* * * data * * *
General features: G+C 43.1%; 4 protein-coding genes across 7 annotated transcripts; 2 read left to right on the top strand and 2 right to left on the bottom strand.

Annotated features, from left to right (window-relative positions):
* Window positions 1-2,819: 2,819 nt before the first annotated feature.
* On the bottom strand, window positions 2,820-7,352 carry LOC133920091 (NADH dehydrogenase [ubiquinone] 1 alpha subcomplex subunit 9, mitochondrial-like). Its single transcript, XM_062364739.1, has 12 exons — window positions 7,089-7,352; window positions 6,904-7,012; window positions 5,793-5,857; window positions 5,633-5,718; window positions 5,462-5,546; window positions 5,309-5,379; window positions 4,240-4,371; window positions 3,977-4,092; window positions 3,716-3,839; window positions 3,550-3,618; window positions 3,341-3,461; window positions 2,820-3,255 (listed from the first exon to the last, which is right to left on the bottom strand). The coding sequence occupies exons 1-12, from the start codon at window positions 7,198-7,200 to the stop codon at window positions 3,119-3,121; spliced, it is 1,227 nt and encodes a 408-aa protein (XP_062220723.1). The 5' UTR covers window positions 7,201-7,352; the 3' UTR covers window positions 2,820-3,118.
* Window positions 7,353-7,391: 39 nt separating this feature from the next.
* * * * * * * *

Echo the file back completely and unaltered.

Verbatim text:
General features: G+C 43.1%; 4 protein-coding genes across 7 annotated transcripts; 2 read left to right on the top strand and 2 right to left on the bottom strand.

Annotated features, from left to right (window-relative positions):
* Window positions 1-2,819: 2,819 nt before the first annotated feature.
* On the bottom strand, window positions 2,820-7,352 carry LOC133920091 (NADH dehydrogenase [ubiquinone] 1 alpha subcomplex subunit 9, mitochondrial-like). Its single transcript, XM_062364739.1, has 12 exons — window positions 7,089-7,352; window positions 6,904-7,012; window positions 5,793-5,857; window positions 5,633-5,718; window positions 5,462-5,546; window positions 5,309-5,379; window positions 4,240-4,371; window positions 3,977-4,092; window positions 3,716-3,839; window positions 3,550-3,618; window positions 3,341-3,461; window positions 2,820-3,255 (listed from the first exon to the last, which is right to left on the bottom strand). The coding sequence occupies exons 1-12, from the start codon at window positions 7,198-7,200 to the stop codon at window positions 3,119-3,121; spliced, it is 1,227 nt and encodes a 408-aa protein (XP_062220723.1). The 5' UTR covers window positions 7,201-7,352; the 3' UTR covers window positions 2,820-3,118.
* Window positions 7,353-7,391: 39 nt separating this feature from the next.